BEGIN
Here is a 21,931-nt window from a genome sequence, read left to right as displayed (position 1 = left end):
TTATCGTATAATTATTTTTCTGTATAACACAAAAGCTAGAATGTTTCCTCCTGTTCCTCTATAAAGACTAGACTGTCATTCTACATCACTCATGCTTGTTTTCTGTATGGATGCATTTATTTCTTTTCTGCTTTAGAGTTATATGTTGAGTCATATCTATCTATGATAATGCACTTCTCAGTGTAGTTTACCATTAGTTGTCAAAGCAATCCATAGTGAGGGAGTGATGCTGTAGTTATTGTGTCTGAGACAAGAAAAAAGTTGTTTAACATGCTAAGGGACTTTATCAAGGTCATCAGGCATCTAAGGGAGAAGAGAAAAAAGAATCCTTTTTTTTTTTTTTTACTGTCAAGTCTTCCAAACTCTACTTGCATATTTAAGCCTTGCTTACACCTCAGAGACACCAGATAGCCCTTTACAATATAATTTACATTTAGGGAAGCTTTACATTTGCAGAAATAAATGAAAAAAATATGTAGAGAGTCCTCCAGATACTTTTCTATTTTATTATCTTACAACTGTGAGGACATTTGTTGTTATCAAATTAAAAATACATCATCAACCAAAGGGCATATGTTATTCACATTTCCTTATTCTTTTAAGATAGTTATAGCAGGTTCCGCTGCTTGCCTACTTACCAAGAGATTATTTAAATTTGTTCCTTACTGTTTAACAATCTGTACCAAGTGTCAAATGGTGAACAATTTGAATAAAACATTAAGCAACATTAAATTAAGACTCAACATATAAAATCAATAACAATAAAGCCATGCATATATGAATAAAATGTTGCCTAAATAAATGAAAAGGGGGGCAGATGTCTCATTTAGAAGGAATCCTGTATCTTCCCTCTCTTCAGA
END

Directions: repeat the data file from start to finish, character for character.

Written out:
Here is a 21,931-nt window from a genome sequence, read left to right as displayed (position 1 = left end):
TTATCGTATAATTATTTTTCTGTATAACACAAAAGCTAGAATGTTTCCTCCTGTTCCTCTATAAAGACTAGACTGTCATTCTACATCACTCATGCTTGTTTTCTGTATGGATGCATTTATTTCTTTTCTGCTTTAGAGTTATATGTTGAGTCATATCTATCTATGATAATGCACTTCTCAGTGTAGTTTACCATTAGTTGTCAAAGCAATCCATAGTGAGGGAGTGATGCTGTAGTTATTGTGTCTGAGACAAGAAAAAAGTTGTTTAACATGCTAAGGGACTTTATCAAGGTCATCAGGCATCTAAGGGAGAAGAGAAAAAAGAATCCTTTTTTTTTTTTTTTACTGTCAAGTCTTCCAAACTCTACTTGCATATTTAAGCCTTGCTTACACCTCAGAGACACCAGATAGCCCTTTACAATATAATTTACATTTAGGGAAGCTTTACATTTGCAGAAATAAATGAAAAAAATATGTAGAGAGTCCTCCAGATACTTTTCTATTTTATTATCTTACAACTGTGAGGACATTTGTTGTTATCAAATTAAAAATACATCATCAACCAAAGGGCATATGTTATTCACATTTCCTTATTCTTTTAAGATAGTTATAGCAGGTTCCGCTGCTTGCCTACTTACCAAGAGATTATTTAAATTTGTTCCTTACTGTTTAACAATCTGTACCAAGTGTCAAATGGTGAACAATTTGAATAAAACATTAAGCAACATTAAATTAAGACTCAACATATAAAATCAATAACAATAAAGCCATGCATATATGAATAAAATGTTGCCTAAATAAATGAAAAGGGGGGCAGATGTCTCATTTAGAAGGAATCCTGTATCTTCCCTCTCTTCAGA